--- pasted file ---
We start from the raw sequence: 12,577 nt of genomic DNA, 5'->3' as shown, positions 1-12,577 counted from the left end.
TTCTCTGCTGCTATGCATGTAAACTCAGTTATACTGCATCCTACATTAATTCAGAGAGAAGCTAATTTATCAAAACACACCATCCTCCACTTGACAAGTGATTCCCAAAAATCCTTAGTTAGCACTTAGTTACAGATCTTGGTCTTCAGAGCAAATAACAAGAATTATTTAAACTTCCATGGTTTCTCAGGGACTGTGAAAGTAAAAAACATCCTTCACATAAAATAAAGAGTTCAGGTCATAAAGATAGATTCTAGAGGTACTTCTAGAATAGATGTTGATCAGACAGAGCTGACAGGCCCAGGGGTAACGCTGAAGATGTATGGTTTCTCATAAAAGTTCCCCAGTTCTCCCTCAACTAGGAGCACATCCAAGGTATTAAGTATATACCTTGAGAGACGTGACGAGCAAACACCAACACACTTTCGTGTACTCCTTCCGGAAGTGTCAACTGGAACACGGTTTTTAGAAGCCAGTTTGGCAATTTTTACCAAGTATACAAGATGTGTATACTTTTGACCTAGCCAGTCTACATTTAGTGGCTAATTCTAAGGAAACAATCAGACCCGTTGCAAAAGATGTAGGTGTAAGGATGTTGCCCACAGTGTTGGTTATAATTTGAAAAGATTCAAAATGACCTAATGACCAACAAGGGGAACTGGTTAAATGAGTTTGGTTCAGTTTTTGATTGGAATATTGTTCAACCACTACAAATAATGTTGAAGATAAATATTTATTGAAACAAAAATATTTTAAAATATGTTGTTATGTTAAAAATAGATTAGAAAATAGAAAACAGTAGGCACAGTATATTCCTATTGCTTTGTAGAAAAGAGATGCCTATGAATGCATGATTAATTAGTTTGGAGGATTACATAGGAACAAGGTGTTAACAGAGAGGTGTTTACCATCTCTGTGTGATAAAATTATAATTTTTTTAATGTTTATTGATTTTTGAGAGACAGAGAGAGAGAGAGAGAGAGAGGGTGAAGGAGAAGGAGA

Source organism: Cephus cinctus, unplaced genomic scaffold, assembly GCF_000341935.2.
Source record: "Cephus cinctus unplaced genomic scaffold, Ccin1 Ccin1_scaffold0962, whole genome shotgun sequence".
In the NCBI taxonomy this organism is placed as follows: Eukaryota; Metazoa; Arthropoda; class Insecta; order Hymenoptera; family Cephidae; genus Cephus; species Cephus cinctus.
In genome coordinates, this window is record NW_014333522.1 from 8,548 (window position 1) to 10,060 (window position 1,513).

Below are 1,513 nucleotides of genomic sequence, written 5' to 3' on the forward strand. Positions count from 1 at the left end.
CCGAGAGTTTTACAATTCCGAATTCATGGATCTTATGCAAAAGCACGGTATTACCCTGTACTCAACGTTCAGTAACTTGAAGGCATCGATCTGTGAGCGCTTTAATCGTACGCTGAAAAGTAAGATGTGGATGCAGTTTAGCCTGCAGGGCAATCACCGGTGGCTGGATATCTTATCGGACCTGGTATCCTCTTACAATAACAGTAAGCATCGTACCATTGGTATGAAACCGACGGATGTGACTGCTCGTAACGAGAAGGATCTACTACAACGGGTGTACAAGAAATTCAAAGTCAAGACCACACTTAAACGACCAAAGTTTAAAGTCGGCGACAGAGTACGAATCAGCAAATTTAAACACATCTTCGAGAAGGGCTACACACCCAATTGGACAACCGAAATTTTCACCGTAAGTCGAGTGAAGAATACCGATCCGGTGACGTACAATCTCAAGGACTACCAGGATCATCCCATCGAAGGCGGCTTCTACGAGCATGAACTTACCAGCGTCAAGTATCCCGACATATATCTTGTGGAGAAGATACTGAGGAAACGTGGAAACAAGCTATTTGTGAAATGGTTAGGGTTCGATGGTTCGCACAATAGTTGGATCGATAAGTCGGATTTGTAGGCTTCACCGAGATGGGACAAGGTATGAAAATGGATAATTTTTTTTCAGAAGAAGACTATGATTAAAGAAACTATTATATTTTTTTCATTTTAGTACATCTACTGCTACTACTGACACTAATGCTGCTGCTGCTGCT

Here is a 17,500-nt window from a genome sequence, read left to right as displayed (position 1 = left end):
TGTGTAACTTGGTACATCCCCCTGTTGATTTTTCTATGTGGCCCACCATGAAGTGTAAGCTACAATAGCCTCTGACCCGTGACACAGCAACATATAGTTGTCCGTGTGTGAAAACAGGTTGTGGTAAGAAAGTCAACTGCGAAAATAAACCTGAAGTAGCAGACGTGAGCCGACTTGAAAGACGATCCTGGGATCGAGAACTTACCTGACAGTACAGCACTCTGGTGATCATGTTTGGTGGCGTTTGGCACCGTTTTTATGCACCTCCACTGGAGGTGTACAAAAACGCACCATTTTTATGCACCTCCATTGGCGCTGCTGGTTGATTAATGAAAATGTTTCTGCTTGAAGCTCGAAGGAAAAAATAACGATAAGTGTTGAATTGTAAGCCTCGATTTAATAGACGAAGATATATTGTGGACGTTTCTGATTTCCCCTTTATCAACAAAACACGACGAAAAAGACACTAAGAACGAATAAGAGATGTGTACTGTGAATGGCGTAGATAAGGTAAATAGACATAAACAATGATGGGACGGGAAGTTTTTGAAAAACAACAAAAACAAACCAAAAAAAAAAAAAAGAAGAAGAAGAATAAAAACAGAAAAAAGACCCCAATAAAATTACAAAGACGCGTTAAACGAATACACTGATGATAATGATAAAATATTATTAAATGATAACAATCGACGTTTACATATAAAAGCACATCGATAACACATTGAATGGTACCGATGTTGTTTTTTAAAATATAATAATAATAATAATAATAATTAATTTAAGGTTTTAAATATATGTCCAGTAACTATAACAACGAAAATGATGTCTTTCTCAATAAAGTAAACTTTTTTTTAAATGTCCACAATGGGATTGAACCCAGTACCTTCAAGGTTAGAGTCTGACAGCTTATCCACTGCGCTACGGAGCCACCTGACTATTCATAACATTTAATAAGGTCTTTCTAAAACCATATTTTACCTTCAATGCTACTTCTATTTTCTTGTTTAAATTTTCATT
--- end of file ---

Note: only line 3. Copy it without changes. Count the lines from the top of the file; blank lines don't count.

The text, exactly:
Source organism: Cephus cinctus, unplaced genomic scaffold, assembly GCF_000341935.2.